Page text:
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# Poll of polls show Brits have officially turned against Brexit

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3 hours ago, Setton said:

Do can I assume you're never going to complain about anything Biden does ever again?

Find something I complained of specifically about Biden (beside being senile)

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3 hours ago, So Far Away said:

And just out curiosity, how many surveys have you taken part in, because in all my years on this planet, I've taken part in precisely zero surveys, and even if I was to be contacted out of the blue tomorrow to take part in some random survey, do you honestly think I'm going to tell the truth and divulge personal information, age, qualifications etc to some random stranger? Hell no.

Here you go, quote: "A probabilistic method or model is based on the "theory" of "probability." https://www.statisticshowto.com/probabilistic/

Theory: noun. A supposition or a system of ideas intended to explain something. So a "theory" is just that, an idea that is intended to explain something, or, if you like, somebody's guess.

Probability: noun. The extent to which something is probable; the likelihood of something happening or being the case.

So somebody has just "guessed" that the majority of over 65s "likely" voted Leave, but that doesn't actually work in reality, because if the majority of over 65s had actually voted Leave, then leave would have won by an even larger margin, because more of the over 65s tend to vote anyway, whilst the younger generations tend not to bother, so the reality is that over 65s were just as likely to have voted Remain than to have voted Leave. The real truth is that it's the 24 - 64 year old age group that had the most influence, but let's just point the finger at the easiest target instead eh, the elderly.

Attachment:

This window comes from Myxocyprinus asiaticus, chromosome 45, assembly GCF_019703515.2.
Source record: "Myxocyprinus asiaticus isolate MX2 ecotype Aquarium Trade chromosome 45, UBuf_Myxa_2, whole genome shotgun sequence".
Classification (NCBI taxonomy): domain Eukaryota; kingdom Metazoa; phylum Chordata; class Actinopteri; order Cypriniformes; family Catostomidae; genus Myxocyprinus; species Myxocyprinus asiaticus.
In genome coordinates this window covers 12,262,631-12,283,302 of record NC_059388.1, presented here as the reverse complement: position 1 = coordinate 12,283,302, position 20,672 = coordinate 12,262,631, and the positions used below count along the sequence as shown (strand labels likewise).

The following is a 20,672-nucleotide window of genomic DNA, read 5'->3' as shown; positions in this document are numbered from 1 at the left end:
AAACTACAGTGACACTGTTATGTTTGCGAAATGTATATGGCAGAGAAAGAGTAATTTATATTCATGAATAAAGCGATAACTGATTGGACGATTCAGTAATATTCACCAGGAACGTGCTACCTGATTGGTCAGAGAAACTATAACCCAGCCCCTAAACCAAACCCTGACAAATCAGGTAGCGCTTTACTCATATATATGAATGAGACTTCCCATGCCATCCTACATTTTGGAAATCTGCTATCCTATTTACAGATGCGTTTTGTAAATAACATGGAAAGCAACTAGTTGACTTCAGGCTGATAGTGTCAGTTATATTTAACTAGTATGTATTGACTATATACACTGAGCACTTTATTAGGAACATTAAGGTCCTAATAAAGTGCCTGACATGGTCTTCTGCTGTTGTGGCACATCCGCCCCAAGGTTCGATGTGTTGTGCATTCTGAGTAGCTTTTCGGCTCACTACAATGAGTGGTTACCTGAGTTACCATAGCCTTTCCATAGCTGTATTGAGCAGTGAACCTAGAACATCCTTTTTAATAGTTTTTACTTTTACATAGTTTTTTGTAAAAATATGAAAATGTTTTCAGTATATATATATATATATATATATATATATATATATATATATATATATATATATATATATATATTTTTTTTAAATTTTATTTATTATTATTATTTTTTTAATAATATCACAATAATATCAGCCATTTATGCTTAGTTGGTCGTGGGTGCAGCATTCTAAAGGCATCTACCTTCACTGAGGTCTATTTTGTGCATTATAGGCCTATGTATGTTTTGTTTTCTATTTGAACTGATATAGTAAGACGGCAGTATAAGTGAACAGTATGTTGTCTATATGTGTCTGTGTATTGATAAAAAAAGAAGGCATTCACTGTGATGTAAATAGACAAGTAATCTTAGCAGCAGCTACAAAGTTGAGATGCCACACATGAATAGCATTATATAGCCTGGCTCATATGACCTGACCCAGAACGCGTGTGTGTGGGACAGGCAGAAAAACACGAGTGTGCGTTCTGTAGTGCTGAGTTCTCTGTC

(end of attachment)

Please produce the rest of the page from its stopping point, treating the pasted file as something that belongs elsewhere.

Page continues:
Honestly, I don't even know where to start with this. Maybe Y2 maths lessons?

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55 minutes ago, OverSword said:

Find something I complained of specifically about Biden (beside being senile)

Doesn't matter if he's senile, the people elected him. Quit bellyaching.

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12 minutes ago, Setton said:

Doesn't matter if he's senile, the people elected him. Quit bellyaching.

Quote my bellyache or ever denying he was lawfully elected.  He won, I live with it unlike remoaners and brexit who just can't get over that others felt differently than they did and they lost

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8 hours ago, The Silver Shroud said:

Good Lord! I have never read anything so stupid. The vote has been analyzed almost to death, the demographics are widely known. This is so nonsensical I haven't bothered to read the rest of your post.